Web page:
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James Stanfill: Change is not simply coins

Published August 15, 2019

By James Stanfill

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James Stanfill is the President of the Professional Bicycle Mechanics Association and the founder of A Better Bike Biz

Over the past three years, I've personally attended every industry event (within reason). A few of these events spent big money on bringing in big outsiders to talk about the future. Sure, it's great to listen and be awed and engaged by their story, but c'mon ... real change starts within.

I'm sure there is no shortage of great verbiage around that simple term "change." What are we, as bicycle retailers, doing to change? Did we dump the brand that was forcing us to take on volumes of debt? Did we rework our business model to meet the demands of today's consumer? Did we downsize our retail footprint? In all the meetings, seminars, conferences and events I attended, those were never the recommendation. We hear the terms omnichannel, multichannel and branded-store kicked around. We can see that it happened with some brands (if they want to openly admit it or not), that over the past decade, they did a good job of ensuring their success.

When jobs, families, careers, houses and even sometimes marriages are on the line, why are we all so resistant to change? Are you afraid that you are going to lose a customer because you raised your service rates by $5? If it's a fear, then do the math: how many repairs make up what the value of that one customer might have been? Even better, who showed you how to calculate the value of every customer you have?

Our industry is going through dramatic change, but it is change that is being dictated by people and companies who shouldn't have any impact on your business as a bicycle shop. The only influence of change you should care about at the retailer level is your customers' needs.

In today's internet age, people are shopping online and they may or may not come into your business until they have a question the internet can't answer, or a task the internet cannot complete for them. Time and time again I hear about shops who refuse to install parts purchased on the internet ... WHY WOULD YOU SAY NO TO LABOR DOLLARS? The only thing happening here is that you lost that customer to the shop down the street, the mobile shop, or a smart mechanic who is making their own way.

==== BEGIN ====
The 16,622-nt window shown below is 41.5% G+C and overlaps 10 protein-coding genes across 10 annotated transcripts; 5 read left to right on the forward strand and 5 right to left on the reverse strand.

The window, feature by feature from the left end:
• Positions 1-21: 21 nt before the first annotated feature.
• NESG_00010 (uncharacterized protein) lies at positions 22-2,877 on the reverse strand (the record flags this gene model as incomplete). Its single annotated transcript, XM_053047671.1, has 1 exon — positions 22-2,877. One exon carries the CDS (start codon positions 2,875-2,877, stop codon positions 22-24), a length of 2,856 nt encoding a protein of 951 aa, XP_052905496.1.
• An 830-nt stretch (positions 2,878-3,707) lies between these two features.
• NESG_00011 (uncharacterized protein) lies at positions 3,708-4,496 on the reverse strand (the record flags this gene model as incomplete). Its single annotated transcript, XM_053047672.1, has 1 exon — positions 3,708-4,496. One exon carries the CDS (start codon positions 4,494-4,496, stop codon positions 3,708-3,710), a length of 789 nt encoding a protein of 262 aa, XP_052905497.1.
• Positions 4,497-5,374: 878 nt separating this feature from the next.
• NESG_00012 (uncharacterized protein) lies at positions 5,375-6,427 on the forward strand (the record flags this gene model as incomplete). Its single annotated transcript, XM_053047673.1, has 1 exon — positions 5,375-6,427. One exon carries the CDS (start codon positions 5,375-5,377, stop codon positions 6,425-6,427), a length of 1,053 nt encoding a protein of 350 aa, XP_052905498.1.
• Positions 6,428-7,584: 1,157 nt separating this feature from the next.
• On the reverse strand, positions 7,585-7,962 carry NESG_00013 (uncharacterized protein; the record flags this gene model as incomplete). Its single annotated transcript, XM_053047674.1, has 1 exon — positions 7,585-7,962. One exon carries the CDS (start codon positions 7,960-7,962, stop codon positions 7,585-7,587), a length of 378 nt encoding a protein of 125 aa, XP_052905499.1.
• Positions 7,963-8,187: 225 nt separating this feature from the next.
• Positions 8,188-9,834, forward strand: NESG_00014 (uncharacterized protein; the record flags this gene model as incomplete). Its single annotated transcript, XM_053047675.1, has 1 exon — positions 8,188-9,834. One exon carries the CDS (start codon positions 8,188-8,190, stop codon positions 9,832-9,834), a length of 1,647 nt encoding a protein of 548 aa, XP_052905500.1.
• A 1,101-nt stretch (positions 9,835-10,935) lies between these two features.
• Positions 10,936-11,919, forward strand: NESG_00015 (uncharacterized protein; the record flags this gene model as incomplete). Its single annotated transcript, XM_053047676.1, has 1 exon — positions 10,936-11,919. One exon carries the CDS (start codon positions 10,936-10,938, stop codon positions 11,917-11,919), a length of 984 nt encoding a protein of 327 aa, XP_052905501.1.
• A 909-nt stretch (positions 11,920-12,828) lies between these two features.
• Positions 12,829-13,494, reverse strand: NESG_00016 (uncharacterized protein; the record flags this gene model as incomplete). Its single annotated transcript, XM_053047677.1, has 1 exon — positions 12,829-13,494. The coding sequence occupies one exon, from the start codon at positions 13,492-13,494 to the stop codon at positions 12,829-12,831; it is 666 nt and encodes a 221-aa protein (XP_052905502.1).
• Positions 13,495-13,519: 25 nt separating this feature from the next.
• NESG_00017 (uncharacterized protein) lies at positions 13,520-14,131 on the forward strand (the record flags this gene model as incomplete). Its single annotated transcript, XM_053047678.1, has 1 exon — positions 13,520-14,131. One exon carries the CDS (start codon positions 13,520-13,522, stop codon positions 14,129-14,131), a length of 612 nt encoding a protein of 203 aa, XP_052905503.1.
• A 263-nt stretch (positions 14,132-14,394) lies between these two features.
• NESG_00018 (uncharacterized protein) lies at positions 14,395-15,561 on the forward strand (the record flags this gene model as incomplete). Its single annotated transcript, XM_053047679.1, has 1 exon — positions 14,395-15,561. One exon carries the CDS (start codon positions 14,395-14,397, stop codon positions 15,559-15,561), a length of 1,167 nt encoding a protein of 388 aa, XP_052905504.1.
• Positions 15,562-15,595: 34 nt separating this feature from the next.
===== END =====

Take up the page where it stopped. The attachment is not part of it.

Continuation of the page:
Labor is one of the most highly profitable departments in your business; if it isn't, then you are doing it wrong. That is a bold statement, but if you have, are, or are willing to do the math, you will discover this simple fact. Now, the arguments that the service department alone cannot support the bicycle shop ... 100% true unless you operate a service-only business, are very service focused, or have properly adjusted your business model over the years.

Why do you need 10,000 square feet of retail space? Practically every product in your store could be purchased online and arrive later that day or the next day in most cases ... why should the retailer become the brand warehouse and hold that inventory? Sure, that won't work in every instance, but it would work in most. Bicycle shops don't need to be in the strip mall in the most expensive cost-per-square-foot area. Sure, it's flashy, but also expensive, and you must be making 40+ points on every retail item sold if you hope to stay open for a long time.

Why can't the shop be in a place that is just outside that costly zone, in a space that is set up to be customer forward and an open welcoming service department? If you want to have retail items and it makes sense, then do it, but sell things that are curated for your client base, and things that the internet can only compliment and not exactly compete with.

If you want to change, do it. Do not wait for the word to come down from the top of the mountain. Do not wait for your distributor or brand to tell you it is time to make some changes. When they are telling you to change it is already too late. The hardest hit are almost always those at the bottom of the pyramid, and when you get to the top there are so many buffers it becomes a long delay for the reality of needed change. We at the shop level feel the need for change every day: the asking of why a company is asking us to do X, Y or Z ... the wondering when things will change. Just don't wait. Control your future and create the change you need to support the people who depend on you; your employees, your family, their family, your community and your customers.

Change begins within.

 

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